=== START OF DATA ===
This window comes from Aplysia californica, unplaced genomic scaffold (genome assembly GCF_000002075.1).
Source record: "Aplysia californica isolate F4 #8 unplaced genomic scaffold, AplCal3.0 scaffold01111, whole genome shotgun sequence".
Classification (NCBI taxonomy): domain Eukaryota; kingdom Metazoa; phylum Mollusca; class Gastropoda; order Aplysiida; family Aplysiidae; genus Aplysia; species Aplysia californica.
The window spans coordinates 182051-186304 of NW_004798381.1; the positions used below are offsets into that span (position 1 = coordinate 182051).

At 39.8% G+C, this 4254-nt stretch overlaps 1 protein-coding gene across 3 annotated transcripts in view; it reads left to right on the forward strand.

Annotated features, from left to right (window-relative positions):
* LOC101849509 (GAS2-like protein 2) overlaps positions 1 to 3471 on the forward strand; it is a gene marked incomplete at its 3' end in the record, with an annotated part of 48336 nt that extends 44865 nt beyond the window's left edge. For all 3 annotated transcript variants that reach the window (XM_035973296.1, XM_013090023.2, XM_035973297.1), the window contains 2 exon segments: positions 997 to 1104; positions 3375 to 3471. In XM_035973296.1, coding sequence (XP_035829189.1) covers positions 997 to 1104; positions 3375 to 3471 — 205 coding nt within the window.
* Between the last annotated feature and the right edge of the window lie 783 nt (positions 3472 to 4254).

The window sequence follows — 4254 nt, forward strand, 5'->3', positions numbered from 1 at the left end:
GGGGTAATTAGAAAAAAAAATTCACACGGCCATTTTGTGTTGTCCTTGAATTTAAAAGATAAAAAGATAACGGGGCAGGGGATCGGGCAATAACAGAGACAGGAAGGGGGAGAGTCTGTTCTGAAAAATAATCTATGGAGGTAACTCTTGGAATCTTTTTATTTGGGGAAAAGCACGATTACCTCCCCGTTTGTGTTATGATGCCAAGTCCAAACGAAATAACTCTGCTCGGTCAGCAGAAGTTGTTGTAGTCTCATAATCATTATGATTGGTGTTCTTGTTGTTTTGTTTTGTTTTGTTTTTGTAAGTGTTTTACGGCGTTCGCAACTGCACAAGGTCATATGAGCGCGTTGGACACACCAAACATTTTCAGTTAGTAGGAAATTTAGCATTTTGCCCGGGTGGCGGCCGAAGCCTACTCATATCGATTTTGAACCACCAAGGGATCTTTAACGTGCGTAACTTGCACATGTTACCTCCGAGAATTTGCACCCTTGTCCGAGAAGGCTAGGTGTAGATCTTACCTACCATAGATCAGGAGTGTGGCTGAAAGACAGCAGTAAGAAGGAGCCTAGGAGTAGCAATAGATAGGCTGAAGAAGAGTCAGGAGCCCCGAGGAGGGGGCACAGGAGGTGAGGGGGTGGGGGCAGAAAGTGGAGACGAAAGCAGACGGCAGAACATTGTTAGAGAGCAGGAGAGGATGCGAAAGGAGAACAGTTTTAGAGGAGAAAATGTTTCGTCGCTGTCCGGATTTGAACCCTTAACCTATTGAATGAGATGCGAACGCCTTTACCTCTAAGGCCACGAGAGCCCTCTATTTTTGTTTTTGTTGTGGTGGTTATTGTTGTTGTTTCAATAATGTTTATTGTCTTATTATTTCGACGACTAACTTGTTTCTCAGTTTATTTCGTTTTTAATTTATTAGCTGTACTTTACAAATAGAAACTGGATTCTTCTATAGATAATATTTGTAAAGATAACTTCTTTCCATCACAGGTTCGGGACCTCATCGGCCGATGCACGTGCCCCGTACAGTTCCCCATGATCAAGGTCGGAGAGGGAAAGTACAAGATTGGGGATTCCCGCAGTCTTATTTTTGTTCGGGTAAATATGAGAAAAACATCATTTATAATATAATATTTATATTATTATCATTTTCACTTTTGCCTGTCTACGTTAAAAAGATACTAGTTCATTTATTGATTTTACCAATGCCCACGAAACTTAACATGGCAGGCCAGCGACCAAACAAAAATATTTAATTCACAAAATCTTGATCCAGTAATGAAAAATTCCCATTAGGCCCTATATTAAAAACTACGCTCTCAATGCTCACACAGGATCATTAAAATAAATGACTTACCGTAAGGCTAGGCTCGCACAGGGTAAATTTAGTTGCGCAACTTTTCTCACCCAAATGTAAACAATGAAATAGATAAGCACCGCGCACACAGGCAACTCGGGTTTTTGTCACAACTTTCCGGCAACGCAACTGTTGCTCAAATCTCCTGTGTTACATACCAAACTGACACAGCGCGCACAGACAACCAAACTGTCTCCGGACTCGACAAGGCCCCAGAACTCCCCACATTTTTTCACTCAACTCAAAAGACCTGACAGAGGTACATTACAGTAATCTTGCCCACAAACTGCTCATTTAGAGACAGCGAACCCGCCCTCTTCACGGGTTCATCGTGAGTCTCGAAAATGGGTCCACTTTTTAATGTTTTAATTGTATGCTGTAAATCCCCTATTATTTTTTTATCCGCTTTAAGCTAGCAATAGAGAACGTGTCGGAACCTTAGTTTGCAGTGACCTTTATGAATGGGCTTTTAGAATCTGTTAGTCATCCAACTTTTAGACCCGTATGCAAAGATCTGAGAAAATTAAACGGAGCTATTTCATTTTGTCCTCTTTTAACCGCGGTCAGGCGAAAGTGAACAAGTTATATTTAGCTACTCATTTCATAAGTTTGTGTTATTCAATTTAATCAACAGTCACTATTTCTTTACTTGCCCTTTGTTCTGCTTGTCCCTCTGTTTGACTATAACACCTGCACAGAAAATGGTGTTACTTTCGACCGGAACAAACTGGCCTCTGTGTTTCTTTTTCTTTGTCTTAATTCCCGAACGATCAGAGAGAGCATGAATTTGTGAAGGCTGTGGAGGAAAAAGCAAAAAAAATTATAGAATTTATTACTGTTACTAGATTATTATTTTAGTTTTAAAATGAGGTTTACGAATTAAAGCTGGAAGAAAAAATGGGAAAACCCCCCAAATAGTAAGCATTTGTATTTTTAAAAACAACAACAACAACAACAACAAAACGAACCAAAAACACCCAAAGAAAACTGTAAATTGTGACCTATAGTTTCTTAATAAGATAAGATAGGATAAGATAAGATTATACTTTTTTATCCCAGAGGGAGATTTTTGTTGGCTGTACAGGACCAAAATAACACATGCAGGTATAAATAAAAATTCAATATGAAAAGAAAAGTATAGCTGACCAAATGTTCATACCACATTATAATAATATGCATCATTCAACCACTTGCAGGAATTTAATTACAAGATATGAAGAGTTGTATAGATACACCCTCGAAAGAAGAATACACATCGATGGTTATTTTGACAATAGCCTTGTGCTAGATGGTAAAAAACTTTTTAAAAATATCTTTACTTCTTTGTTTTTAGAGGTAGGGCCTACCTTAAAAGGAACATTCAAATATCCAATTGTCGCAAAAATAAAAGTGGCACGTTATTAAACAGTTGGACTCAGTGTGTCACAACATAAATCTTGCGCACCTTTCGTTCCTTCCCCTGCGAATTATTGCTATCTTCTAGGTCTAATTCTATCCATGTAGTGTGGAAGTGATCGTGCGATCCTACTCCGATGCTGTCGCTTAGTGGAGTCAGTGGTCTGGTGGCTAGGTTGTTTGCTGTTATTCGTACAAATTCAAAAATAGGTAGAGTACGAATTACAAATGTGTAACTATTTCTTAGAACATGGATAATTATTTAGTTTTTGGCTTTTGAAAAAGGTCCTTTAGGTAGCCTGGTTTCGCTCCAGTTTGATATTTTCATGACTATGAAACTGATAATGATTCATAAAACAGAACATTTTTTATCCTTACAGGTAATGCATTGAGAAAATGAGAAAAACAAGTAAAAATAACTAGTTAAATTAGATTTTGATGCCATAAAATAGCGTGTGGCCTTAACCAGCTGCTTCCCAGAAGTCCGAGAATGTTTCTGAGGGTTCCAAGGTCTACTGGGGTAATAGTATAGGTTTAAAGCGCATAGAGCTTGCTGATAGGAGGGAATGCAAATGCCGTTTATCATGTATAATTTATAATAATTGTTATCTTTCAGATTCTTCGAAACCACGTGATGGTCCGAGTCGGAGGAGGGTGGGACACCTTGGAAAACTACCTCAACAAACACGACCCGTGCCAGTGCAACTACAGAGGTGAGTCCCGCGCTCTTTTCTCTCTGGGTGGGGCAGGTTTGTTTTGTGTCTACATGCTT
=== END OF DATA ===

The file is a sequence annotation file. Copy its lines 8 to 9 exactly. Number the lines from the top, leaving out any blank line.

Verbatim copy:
* Between the last annotated feature and the right edge of the window lie 783 nt (positions 3472 to 4254).

The window sequence follows — 4254 nt, forward strand, 5'->3', positions numbered from 1 at the left end: